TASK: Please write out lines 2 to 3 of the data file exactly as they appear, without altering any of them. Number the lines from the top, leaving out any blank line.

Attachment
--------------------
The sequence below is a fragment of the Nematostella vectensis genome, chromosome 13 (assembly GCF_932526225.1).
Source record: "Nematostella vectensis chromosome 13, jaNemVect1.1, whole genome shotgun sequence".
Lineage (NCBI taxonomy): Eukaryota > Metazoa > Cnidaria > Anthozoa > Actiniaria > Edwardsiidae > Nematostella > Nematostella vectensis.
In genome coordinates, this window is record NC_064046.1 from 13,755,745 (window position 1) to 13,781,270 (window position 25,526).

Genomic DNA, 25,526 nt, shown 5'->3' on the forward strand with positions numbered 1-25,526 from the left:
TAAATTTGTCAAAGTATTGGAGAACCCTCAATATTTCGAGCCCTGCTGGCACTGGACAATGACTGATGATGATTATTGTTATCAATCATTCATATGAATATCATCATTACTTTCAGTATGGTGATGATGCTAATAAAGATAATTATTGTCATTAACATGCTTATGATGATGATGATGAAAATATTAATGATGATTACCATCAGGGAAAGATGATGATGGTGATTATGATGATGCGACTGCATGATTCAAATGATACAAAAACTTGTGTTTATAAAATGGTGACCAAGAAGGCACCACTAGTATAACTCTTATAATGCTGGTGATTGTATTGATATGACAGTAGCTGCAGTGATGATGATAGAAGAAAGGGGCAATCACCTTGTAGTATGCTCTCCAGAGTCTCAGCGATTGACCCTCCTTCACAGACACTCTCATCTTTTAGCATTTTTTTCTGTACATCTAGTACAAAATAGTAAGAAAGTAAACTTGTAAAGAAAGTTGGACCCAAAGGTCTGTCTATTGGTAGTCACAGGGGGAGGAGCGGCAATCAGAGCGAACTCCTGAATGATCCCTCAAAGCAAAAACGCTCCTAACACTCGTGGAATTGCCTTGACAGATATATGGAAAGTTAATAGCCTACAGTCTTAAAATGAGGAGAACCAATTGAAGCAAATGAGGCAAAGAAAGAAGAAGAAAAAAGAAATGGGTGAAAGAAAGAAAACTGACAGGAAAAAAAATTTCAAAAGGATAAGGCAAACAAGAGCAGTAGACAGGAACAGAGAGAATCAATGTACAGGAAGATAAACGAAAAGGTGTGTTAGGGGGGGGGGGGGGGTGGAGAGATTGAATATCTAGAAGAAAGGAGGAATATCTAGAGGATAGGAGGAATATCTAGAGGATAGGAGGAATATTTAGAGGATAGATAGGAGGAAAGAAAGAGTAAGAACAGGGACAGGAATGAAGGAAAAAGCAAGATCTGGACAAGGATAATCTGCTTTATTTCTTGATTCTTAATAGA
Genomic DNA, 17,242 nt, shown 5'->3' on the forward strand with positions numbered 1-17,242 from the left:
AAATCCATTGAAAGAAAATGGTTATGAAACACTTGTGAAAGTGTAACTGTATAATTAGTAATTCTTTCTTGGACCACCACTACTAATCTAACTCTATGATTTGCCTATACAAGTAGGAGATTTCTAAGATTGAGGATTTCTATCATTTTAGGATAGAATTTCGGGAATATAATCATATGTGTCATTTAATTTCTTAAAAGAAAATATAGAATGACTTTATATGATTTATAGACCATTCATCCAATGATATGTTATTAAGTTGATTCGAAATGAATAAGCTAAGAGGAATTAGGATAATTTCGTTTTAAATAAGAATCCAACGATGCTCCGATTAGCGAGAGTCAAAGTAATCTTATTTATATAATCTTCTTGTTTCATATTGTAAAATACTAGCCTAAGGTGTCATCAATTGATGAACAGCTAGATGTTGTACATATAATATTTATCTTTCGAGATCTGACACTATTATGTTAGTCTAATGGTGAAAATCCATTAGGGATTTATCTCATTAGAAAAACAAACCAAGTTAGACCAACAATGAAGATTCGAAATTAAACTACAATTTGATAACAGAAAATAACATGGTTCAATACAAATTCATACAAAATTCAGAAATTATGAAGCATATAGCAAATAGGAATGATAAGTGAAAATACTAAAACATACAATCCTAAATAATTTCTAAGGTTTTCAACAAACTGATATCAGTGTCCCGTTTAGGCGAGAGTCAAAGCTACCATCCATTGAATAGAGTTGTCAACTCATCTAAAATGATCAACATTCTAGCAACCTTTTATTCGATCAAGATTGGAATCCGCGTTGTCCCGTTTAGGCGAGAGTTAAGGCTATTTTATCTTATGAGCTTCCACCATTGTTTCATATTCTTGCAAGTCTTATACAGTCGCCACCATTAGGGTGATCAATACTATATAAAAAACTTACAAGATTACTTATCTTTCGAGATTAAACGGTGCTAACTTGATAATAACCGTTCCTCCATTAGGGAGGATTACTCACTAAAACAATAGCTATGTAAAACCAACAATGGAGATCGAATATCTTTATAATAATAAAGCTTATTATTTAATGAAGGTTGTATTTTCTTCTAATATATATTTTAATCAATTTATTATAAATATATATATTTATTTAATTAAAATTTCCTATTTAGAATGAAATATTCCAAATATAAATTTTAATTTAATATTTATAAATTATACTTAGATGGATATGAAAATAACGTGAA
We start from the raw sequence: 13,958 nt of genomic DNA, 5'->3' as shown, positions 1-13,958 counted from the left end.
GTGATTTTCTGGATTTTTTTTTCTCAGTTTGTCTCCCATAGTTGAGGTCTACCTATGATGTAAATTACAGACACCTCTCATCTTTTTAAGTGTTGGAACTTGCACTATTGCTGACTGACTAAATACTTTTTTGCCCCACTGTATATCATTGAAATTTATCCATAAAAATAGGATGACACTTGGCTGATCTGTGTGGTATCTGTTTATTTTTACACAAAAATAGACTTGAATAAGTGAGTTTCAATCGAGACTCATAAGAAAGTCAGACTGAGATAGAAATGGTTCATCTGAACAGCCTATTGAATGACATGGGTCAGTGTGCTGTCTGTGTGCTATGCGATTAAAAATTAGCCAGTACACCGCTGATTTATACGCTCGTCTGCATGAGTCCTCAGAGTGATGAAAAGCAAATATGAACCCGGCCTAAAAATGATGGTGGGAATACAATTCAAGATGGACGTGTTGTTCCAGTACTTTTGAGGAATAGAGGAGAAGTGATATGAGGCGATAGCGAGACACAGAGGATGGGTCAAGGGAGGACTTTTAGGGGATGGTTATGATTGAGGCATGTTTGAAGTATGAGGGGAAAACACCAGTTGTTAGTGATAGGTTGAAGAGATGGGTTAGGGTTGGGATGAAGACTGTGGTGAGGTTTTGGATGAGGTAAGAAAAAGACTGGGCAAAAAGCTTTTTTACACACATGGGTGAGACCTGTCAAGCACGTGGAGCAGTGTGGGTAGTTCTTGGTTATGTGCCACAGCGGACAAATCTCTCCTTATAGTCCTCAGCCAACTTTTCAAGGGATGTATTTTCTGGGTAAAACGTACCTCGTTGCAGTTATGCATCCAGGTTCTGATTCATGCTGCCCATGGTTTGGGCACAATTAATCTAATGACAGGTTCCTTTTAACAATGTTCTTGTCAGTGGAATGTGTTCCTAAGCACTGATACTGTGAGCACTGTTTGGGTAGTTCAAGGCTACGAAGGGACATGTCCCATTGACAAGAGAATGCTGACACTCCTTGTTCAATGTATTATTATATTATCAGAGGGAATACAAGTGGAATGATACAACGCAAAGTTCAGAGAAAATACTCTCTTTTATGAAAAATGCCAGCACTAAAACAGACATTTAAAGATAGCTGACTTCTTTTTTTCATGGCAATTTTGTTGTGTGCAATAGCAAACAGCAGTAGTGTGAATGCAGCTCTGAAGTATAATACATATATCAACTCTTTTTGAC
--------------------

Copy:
Source record: "Nematostella vectensis chromosome 13, jaNemVect1.1, whole genome shotgun sequence".
Lineage (NCBI taxonomy): Eukaryota > Metazoa > Cnidaria > Anthozoa > Actiniaria > Edwardsiidae > Nematostella > Nematostella vectensis.